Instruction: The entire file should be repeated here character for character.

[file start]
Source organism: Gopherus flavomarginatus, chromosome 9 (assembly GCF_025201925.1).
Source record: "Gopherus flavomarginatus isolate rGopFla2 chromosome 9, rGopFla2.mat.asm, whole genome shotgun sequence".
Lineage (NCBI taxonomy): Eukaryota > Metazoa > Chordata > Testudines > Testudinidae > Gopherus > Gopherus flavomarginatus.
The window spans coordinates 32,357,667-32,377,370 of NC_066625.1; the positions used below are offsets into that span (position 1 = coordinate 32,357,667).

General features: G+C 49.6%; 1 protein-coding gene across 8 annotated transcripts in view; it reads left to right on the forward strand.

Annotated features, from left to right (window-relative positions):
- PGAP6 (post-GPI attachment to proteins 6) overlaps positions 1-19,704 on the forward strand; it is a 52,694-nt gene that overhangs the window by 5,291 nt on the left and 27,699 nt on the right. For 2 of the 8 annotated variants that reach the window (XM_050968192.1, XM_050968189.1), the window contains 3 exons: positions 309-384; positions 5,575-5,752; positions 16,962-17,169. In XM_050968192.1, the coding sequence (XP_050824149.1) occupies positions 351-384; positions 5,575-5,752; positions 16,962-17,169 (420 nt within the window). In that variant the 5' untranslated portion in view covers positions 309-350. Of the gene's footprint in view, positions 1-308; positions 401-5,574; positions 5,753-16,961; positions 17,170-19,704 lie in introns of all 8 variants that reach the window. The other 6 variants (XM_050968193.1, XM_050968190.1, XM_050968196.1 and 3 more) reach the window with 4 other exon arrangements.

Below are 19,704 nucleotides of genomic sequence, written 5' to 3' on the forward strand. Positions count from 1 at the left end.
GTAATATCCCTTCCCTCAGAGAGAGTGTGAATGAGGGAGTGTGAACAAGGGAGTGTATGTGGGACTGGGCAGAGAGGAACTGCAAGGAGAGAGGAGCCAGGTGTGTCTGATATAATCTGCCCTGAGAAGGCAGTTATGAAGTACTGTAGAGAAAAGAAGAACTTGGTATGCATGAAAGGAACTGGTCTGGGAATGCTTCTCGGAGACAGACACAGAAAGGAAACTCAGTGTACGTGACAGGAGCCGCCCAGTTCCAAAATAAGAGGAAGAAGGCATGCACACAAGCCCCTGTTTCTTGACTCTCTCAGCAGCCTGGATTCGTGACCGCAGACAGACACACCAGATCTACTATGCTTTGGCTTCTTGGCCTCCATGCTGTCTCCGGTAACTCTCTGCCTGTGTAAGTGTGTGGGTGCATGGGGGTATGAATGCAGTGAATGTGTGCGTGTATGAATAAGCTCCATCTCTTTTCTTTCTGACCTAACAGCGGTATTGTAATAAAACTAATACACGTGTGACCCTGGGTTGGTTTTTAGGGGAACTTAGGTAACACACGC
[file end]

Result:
Source organism: Gopherus flavomarginatus, chromosome 9 (assembly GCF_025201925.1).
Source record: "Gopherus flavomarginatus isolate rGopFla2 chromosome 9, rGopFla2.mat.asm, whole genome shotgun sequence".
Lineage (NCBI taxonomy): Eukaryota > Metazoa > Chordata > Testudines > Testudinidae > Gopherus > Gopherus flavomarginatus.
The window spans coordinates 32,357,667-32,377,370 of NC_066625.1; the positions used below are offsets into that span (position 1 = coordinate 32,357,667).

General features: G+C 49.6%; 1 protein-coding gene across 8 annotated transcripts in view; it reads left to right on the forward strand.

Annotated features, from left to right (window-relative positions):
- PGAP6 (post-GPI attachment to proteins 6) overlaps positions 1-19,704 on the forward strand; it is a 52,694-nt gene that overhangs the window by 5,291 nt on the left and 27,699 nt on the right. For 2 of the 8 annotated variants that reach the window (XM_050968192.1, XM_050968189.1), the window contains 3 exons: positions 309-384; positions 5,575-5,752; positions 16,962-17,169. In XM_050968192.1, the coding sequence (XP_050824149.1) occupies positions 351-384; positions 5,575-5,752; positions 16,962-17,169 (420 nt within the window). In that variant the 5' untranslated portion in view covers positions 309-350. Of the gene's footprint in view, positions 1-308; positions 401-5,574; positions 5,753-16,961; positions 17,170-19,704 lie in introns of all 8 variants that reach the window. The other 6 variants (XM_050968193.1, XM_050968190.1, XM_050968196.1 and 3 more) reach the window with 4 other exon arrangements.

Below are 19,704 nucleotides of genomic sequence, written 5' to 3' on the forward strand. Positions count from 1 at the left end.
GTAATATCCCTTCCCTCAGAGAGAGTGTGAATGAGGGAGTGTGAACAAGGGAGTGTATGTGGGACTGGGCAGAGAGGAACTGCAAGGAGAGAGGAGCCAGGTGTGTCTGATATAATCTGCCCTGAGAAGGCAGTTATGAAGTACTGTAGAGAAAAGAAGAACTTGGTATGCATGAAAGGAACTGGTCTGGGAATGCTTCTCGGAGACAGACACAGAAAGGAAACTCAGTGTACGTGACAGGAGCCGCCCAGTTCCAAAATAAGAGGAAGAAGGCATGCACACAAGCCCCTGTTTCTTGACTCTCTCAGCAGCCTGGATTCGTGACCGCAGACAGACACACCAGATCTACTATGCTTTGGCTTCTTGGCCTCCATGCTGTCTCCGGTAACTCTCTGCCTGTGTAAGTGTGTGGGTGCATGGGGGTATGAATGCAGTGAATGTGTGCGTGTATGAATAAGCTCCATCTCTTTTCTTTCTGACCTAACAGCGGTATTGTAATAAAACTAATACACGTGTGACCCTGGGTTGGTTTTTAGGGGAACTTAGGTAACACACGC